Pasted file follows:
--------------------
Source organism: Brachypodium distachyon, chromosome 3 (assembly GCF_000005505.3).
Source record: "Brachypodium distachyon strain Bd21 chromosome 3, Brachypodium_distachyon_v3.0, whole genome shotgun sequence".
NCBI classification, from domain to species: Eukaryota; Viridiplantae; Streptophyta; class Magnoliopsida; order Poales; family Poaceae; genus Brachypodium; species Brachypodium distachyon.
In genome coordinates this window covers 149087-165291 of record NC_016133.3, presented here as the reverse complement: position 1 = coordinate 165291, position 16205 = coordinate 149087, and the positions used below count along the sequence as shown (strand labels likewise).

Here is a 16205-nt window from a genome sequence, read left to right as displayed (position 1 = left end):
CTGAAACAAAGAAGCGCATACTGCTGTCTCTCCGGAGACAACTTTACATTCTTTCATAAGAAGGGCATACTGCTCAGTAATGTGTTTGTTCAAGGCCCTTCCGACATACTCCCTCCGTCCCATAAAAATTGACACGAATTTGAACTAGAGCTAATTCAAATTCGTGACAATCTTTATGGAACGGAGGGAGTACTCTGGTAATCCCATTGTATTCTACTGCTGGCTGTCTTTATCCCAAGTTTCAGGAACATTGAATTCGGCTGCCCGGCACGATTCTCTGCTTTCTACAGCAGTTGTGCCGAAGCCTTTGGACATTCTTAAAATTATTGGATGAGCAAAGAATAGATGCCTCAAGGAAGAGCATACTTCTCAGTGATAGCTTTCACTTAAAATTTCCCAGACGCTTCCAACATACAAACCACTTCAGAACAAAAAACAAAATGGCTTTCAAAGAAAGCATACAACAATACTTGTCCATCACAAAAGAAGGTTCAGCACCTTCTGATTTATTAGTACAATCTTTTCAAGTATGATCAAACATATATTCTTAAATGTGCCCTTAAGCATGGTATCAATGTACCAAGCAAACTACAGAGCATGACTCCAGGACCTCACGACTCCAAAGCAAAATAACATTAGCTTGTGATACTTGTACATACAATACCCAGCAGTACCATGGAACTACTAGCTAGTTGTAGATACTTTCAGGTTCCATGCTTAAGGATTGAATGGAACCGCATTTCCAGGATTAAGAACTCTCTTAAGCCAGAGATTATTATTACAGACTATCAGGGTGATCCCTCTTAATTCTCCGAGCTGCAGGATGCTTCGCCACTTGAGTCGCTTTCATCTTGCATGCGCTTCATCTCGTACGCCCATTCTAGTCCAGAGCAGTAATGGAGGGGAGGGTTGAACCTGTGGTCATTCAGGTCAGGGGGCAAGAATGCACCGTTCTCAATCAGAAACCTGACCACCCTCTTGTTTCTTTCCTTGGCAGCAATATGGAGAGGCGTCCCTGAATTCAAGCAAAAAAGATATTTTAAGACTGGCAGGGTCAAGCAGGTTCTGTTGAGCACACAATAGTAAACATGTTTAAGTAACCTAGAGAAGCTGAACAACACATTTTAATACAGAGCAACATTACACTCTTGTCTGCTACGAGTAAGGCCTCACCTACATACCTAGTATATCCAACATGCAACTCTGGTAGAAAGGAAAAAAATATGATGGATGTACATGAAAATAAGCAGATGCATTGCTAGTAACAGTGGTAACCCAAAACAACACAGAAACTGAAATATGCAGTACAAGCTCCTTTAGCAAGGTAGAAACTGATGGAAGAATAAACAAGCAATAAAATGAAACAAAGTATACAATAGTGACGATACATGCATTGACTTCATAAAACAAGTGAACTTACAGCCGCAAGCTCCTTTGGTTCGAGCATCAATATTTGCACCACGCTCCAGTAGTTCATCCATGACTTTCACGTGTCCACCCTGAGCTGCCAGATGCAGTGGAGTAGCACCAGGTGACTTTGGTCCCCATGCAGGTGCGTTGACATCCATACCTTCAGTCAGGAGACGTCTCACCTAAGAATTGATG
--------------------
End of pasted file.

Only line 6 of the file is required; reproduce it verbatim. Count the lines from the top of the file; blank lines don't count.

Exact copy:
CTGAAACAAAGAAGCGCATACTGCTGTCTCTCCGGAGACAACTTTACATTCTTTCATAAGAAGGGCATACTGCTCAGTAATGTGTTTGTTCAAGGCCCTTCCGACATACTCCCTCCGTCCCATAAAAATTGACACGAATTTGAACTAGAGCTAATTCAAATTCGTGACAATCTTTATGGAACGGAGGGAGTACTCTGGTAATCCCATTGTATTCTACTGCTGGCTGTCTTTATCCCAAGTTTCAGGAACATTGAATTCGGCTGCCCGGCACGATTCTCTGCTTTCTACAGCAGTTGTGCCGAAGCCTTTGGACATTCTTAAAATTATTGGATGAGCAAAGAATAGATGCCTCAAGGAAGAGCATACTTCTCAGTGATAGCTTTCACTTAAAATTTCCCAGACGCTTCCAACATACAAACCACTTCAGAACAAAAAACAAAATGGCTTTCAAAGAAAGCATACAACAATACTTGTCCATCACAAAAGAAGGTTCAGCACCTTCTGATTTATTAGTACAATCTTTTCAAGTATGATCAAACATATATTCTTAAATGTGCCCTTAAGCATGGTATCAATGTACCAAGCAAACTACAGAGCATGACTCCAGGACCTCACGACTCCAAAGCAAAATAACATTAGCTTGTGATACTTGTACATACAATACCCAGCAGTACCATGGAACTACTAGCTAGTTGTAGATACTTTCAGGTTCCATGCTTAAGGATTGAATGGAACCGCATTTCCAGGATTAAGAACTCTCTTAAGCCAGAGATTATTATTACAGACTATCAGGGTGATCCCTCTTAATTCTCCGAGCTGCAGGATGCTTCGCCACTTGAGTCGCTTTCATCTTGCATGCGCTTCATCTCGTACGCCCATTCTAGTCCAGAGCAGTAATGGAGGGGAGGGTTGAACCTGTGGTCATTCAGGTCAGGGGGCAAGAATGCACCGTTCTCAATCAGAAACCTGACCACCCTCTTGTTTCTTTCCTTGGCAGCAATATGGAGAGGCGTCCCTGAATTCAAGCAAAAAAGATATTTTAAGACTGGCAGGGTCAAGCAGGTTCTGTTGAGCACACAATAGTAAACATGTTTAAGTAACCTAGAGAAGCTGAACAACACATTTTAATACAGAGCAACATTACACTCTTGTCTGCTACGAGTAAGGCCTCACCTACATACCTAGTATATCCAACATGCAACTCTGGTAGAAAGGAAAAAAATATGATGGATGTACATGAAAATAAGCAGATGCATTGCTAGTAACAGTGGTAACCCAAAACAACACAGAAACTGAAATATGCAGTACAAGCTCCTTTAGCAAGGTAGAAACTGATGGAAGAATAAACAAGCAATAAAATGAAACAAAGTATACAATAGTGACGATACATGCATTGACTTCATAAAACAAGTGAACTTACAGCCGCAAGCTCCTTTGGTTCGAGCATCAATATTTGCACCACGCTCCAGTAGTTCATCCATGACTTTCACGTGTCCACCCTGAGCTGCCAGATGCAGTGGAGTAGCACCAGGTGACTTTGGTCCCCATGCAGGTGCGTTGACATCCATACCTTCAGTCAGGAGACGTCTCACCTAAGAATTGATG